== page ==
As well as our approach to power.

Now, some of us do want this more -radical- transformation of society; and some of us would be more content to use the more established channels, fix what's broke, adopt adapt and improve.

And you know what, that could work too, maybe.

But, if you're gonna go -that- way, again, well, as the late great Molly Ivins put it,

"You've got to dance with the people that brung you."

How quickly we forget.

So instead, we whine about how the Gatekeepers are Keeping Us Out.

And most of the time, we can whine amongst ourselves, and it's all just grand;

but every so often, it becomes Election Time;

and when we go to the funny little ants we vaguely remember as "people" and appeal to their great sense of TEAM, now that it's all IMPORTANT;

well, chances are, we might just get the response,

"whaddya mean WE, white man/woman/continue on down as needed?"

Shock! Horror! o no no nonono, WE -can't- be gateKEEPERS, -we- are gate CRASHERS. FIGHT THE POWER! UP THE ESTABLISHMENT! Which isn't us! Not even a little bit!

...Says our end of the Beltway to the blogosphere; says Kos and firedoglake to the rest of the blogosphere;, says the "B list" to everyone but Kos and firedoglake and the rest of that little group; sez the Big Feminist Blogs to the WOC; say the radical/cultural feminists to the transfolk, say say say say say say say say; and say, where does it fucking end?

Remind me again: what is it "we" are trying to accomplish, here?

And: who are "we," again?

22 comments:

Renegade Evolution said...

who is this we you speak of, again?

or, yeah, exactly.

Thorne said...

*Ouch* Too much info squabble overload... link leaping lesbians, Laurie, I'm lost!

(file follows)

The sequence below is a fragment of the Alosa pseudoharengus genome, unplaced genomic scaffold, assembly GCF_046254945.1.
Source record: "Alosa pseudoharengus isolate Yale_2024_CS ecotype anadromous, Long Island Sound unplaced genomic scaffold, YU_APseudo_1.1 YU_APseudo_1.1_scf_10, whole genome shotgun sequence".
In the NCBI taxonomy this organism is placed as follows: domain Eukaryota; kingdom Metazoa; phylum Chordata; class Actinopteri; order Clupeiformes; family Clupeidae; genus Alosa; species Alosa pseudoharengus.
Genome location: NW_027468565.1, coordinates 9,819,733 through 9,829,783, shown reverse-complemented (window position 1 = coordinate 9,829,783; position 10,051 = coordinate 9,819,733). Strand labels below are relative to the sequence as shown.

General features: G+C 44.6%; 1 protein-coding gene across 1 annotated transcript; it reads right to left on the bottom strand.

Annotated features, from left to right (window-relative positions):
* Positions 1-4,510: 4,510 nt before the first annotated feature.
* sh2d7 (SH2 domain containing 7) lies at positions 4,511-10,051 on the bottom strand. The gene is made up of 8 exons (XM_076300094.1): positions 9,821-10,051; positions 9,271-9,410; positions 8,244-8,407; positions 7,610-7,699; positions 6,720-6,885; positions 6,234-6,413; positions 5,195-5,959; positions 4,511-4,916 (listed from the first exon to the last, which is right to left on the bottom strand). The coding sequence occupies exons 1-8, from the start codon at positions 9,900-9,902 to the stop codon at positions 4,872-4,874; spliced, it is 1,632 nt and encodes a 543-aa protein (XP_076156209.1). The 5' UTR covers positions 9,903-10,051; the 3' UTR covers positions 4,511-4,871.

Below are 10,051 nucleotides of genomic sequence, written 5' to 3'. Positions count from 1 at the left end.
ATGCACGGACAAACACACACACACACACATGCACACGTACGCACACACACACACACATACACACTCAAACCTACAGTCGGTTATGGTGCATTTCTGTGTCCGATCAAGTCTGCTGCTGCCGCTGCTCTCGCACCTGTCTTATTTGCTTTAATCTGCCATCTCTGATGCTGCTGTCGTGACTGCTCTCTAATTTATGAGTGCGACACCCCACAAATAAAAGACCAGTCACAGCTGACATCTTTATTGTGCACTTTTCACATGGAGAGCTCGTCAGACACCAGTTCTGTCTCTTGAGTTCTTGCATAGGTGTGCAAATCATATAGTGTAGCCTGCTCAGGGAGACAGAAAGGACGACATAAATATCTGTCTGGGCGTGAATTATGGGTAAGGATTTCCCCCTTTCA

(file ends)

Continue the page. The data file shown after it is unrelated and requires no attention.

Uh. Yeah. What you said.

Rootietoot said...

As a person who tends to be identified as an anti-feminist right winger, I've wondered how come *i'm* the one required to change, and why is that change necessary O! Why! O Why! Can't we all just get along?? You know what I mean. venom, vociferous whining, and putting people in neat little catagories just pisseth me off. No matter who's doing it.

belledame222 said...

Because politics, hell, The Struggle For The Good Of Humanity, is -exactly like a football game,-

and don't you forget it.

belledame222 said...

--hey, welcome, thorne, if I didn't say.

Alon Levy said...

Actually, in many contexts it makes sense to be soft toward people who are overall helping the cause. That's why I didn't criticize her in public even as I called her peer bloggers shrill hacks: I told myself none of that would matter in her case if her book was good. The only problem is, it's not good. In fact, it's crap, and isn't going to do a single good thing for feminism. So why not criticize her if she's not doing anything useful?

ilyka said...

Which isn't us! Not even a little bit!

Oh damn you, you're reaching into my head again and stirring up something I've been sitting on for months not knowing how to say.

Time constraints limit me to just saying I love this post.

Octogalore said...

Belle, can't agree more with the "we'll come to your issues" idea from the standpoint of politics. For this literalist, can you get more specific on what kind of gate-crashing you'd recommend?